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Gustav MAHLER (1860-1911)
Symphony No. 5 (1902)
Orchestre Nationale de France/Bernard Haitink
recorded in concert by Radio France, 30 June, 1 July 2004, Paris. DDD.
NAÏVE V 5026 [78:00]

 

It's always an event when Bernard Haitink conducts Mahler. At seventy-five, he has decades of experience at the highest levels and will always have something to say. He has worked with the best Mahler orchestras in the world who understand his approach and have produced wonders for him. The Orchestra National de France isn't in the same league. It's not a bad orchestra, by any means, being a Radio France orchestra. In the past they've had conductors like Jochum, and currently their musical director is Kurt Masur. This certainly isn't a bad recording. But neither is it state of the art. It's useful to listen to nonetheless to figure out what makes it tick ... or not, as the case may be.

The Trauermarsch is decidedly stately, as if each marcher's foot had to be drawn up to the other before taking the next step. There is validity for this approach, for formal military marches can be exceedingly slow. But this is the beginning of a symphony. The contrast between the fanfare theme and the quieter parts of the movement don't come over with the sense of forward trajectory they need to keep the symphony moving. Mahler does write that the movement should be “at a measured pace, like a cortege” but played with such formal impersonality it doesn't convey the idea that something or someone is being laid to rest, which is the whole point of a cortège. As for the second movement, which Mahler described as “Stürmisch bewegt” (violently agitated, with utmost vehemence), this sense of formality again stymies the passion that underlies nearly everything Mahler wrote. About nine minutes into the movement things begin to pick up, with swirling textures and the crashing of drums. The dramatic peaks of sound at the end, almost Wagnerian in character, should be the culmination of the movement, rather than an afterthought. The Scherzo sounds promising enough, the “nicht zu schnell” instruction being carefully observed. I quite liked the entry of the trumpets here, and the precision of the violin passages that follow. But again, there is no sense of urgency, of heading forth towards a resolution. Haitink and his players linger over details like the rat-a-tata-tat of percussion and bells, but they are there for a purpose: to echo, perhaps, a vehicle speeding along relentlessly. As for the Adagietto, the shimmering textures and subtleties are achieved at the expense of muscle and vigour. The Rondo, however, is played with real vivacity and lightness, and is quite pleasant.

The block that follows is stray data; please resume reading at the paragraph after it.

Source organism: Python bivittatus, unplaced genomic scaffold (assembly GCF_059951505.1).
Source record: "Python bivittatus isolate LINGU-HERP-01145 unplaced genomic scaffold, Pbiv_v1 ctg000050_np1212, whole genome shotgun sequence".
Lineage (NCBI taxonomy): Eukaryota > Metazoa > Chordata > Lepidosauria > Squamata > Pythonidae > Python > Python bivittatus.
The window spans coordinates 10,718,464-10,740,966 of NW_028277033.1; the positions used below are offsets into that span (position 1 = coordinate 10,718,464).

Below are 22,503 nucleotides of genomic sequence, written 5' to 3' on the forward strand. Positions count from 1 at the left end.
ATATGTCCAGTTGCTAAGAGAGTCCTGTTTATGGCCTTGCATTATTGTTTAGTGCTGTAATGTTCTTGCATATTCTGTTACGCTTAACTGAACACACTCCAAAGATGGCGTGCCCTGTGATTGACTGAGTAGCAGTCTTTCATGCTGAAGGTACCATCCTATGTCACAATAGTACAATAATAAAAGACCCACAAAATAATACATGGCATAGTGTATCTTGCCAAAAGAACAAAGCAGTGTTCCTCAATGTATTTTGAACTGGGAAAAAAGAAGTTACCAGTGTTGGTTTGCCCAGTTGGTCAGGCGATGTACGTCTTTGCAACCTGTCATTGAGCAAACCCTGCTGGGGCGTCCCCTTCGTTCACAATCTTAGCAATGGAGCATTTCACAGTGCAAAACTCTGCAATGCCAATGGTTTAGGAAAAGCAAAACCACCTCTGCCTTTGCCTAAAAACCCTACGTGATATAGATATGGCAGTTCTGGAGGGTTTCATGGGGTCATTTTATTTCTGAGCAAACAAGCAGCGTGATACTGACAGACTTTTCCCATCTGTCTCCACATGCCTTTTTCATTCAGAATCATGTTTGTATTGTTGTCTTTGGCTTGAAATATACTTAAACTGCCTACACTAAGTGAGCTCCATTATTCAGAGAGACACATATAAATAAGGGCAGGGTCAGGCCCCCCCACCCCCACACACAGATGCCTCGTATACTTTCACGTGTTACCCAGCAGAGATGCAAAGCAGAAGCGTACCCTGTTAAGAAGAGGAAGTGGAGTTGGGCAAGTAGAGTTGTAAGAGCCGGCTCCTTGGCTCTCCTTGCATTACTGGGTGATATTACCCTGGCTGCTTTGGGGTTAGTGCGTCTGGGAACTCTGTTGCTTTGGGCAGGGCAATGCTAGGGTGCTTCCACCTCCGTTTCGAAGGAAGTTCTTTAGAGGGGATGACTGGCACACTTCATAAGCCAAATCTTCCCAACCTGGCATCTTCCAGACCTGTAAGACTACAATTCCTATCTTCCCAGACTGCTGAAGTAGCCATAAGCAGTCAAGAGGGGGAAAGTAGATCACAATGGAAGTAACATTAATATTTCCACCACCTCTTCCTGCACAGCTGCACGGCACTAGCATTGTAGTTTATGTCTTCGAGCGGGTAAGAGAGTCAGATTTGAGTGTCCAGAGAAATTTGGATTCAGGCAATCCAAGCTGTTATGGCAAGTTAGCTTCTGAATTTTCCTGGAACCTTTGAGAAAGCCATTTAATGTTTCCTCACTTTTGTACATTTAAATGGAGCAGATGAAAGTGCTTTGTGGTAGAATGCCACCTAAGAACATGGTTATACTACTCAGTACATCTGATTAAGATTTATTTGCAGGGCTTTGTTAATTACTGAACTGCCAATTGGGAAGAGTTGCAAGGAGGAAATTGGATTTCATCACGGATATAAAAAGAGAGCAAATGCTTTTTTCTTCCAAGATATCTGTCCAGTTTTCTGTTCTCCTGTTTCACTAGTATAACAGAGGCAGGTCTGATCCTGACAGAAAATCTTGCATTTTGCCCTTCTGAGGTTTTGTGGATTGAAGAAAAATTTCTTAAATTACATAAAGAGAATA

This is perhaps the most “classical” of Mahler's symphonies and a formal, “classical” interpretation has its merits. For me, however, an interpretation that leads somewhere matters more. How do we get from the cortège to the cheerfuless of the Rondo-finale? In many versions, the trajectory is achieved by a sense of forward thrust and tension that this version downplays. I don't believe that musicians as good as Haitink deliberately play “just the notes”, and there's always something to learn, even from a performance that doesn't please as some of the greatest do. From this I got a sense of formal structure, but little sense of development or inner direction. This recording has its merits, but in a market as full of superb Mahler Fifths, it's not one to rush out for.

 

Anne Ozorio

 

 

 

 

 

 



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